British Coins from the Collection formed by Major William Tapp, MC
Major William Tapp, MC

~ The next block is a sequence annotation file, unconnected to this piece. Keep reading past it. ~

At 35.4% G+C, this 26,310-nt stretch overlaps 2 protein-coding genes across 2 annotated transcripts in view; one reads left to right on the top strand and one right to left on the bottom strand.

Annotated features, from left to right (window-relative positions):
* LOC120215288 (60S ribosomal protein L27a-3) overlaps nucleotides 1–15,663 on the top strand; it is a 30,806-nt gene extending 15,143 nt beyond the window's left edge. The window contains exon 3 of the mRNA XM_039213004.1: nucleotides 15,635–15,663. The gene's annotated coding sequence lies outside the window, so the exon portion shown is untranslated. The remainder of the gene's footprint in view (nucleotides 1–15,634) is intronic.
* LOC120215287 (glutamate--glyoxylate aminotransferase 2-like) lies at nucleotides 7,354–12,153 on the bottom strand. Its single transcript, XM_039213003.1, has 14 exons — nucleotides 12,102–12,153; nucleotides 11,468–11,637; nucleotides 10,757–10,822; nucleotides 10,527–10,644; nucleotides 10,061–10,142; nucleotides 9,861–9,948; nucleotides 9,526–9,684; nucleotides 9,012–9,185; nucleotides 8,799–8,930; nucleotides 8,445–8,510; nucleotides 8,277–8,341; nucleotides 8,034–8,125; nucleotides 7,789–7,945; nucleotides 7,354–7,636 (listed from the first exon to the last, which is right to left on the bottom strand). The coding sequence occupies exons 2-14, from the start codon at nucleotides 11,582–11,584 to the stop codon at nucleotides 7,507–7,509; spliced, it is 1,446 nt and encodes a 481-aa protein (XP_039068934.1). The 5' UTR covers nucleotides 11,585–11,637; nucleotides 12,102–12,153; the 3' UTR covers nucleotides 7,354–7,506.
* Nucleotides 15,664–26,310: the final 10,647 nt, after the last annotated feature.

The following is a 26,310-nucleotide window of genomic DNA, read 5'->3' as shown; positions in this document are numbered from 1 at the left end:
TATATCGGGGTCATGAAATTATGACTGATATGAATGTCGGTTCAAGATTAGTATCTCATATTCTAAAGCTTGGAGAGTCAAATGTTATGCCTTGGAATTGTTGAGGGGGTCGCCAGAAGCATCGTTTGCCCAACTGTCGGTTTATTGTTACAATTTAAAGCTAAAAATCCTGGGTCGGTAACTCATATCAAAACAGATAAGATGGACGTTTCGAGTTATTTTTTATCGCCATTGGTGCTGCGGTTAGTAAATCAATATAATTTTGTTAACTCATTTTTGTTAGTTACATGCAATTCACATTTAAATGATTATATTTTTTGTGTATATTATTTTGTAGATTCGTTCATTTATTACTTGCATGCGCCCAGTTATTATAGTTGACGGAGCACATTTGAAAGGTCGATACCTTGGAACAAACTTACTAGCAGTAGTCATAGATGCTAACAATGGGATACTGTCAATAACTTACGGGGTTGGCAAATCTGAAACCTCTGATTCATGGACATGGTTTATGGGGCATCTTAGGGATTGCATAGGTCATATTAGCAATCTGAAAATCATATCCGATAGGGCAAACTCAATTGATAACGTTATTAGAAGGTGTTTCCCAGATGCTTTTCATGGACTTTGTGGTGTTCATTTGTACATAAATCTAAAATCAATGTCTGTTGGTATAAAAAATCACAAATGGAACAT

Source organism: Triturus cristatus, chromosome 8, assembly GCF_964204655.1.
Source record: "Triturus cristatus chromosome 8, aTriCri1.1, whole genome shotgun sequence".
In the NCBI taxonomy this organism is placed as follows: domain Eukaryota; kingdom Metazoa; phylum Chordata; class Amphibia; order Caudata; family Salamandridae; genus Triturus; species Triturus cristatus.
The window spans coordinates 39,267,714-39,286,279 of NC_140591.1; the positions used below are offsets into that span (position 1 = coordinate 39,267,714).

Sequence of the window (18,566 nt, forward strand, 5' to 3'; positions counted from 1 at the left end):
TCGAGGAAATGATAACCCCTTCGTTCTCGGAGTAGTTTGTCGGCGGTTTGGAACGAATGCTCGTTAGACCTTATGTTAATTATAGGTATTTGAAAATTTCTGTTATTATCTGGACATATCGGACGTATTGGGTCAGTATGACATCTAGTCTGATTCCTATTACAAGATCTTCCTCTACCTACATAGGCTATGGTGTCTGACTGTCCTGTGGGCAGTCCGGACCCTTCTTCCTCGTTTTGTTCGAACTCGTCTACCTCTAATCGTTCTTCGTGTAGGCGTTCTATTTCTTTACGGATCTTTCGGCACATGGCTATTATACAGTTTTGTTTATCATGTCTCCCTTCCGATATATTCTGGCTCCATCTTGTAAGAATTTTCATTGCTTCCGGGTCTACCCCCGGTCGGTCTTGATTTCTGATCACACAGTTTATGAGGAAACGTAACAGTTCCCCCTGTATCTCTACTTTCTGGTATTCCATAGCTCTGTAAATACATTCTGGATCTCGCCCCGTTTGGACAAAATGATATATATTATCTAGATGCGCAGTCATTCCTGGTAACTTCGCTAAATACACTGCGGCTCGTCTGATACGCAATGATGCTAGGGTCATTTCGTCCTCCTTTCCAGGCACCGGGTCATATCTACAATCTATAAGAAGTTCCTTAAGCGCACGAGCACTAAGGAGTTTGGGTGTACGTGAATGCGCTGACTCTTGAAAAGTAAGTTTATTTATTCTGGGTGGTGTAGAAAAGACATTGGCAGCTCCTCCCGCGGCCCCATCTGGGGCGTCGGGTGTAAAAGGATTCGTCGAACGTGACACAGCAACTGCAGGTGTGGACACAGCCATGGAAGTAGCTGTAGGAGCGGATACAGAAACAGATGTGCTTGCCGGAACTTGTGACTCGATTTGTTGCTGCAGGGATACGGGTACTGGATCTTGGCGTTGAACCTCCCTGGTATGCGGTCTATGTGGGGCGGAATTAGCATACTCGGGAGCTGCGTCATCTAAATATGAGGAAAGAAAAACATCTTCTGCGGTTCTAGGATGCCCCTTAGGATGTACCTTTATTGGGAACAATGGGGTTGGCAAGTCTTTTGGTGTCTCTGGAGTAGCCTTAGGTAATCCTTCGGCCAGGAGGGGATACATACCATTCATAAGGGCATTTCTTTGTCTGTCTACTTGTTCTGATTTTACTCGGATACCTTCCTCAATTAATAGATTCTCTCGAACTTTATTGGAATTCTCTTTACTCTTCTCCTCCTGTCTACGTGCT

William Henry Tapp (1884-1959) spent his early working life in the East Indies and Canada as a surveyor. The 1911 Census records him as a ‘retired cavalry officers’ insurance broker and surveyor, FRSA, FRGS’, living in Bromley, Kent, with his mother. At the outbreak of War a relative, Sir Hew Dalrymple Fanshawe, KCB, KCMG (1860-1957), commanding officer of the Queen’s Bays (2nd Dragoon Guards), engineered a commission for Tapp as a Lieutenant in the special reserve of the regiment. As a temporary Captain, Tapp was awarded the Military Cross for conspicuous gallantry near Loos on 2 October 1915, when he took his surveying equipment into the front line of trenches, the better to fix observation points and correct contours on Hill 70 (London Gazette, 29 October 1915). Advanced to Captain in September 1916 and later Major, he finished his War attached to the Admiralty. Tapp is best remembered for his works on English ceramics, especially that detailing the work of John and Robert Brewer, the early Derby artists, published in 1932; his interest probably stemmed from his mother, Olga Marie Henriette, born a British subject in Wächtersbach, Hesse, a centre of the ceramic industry since the 1830s. In 1952 he published an English translation of the Sunbury Charter, king Eadgar’s charter granting land at Sunbury to his kinsman Ælfheh in 962. Tapp’s interest in numismatics appears to have begun late in life, perhaps about 1947, and lasted for about 10 years; many years previously he had started a collection of United States philatelic covers addressed to Canada, France and the UK, which was sold in 215 lots by Robson Lowe in June 1952.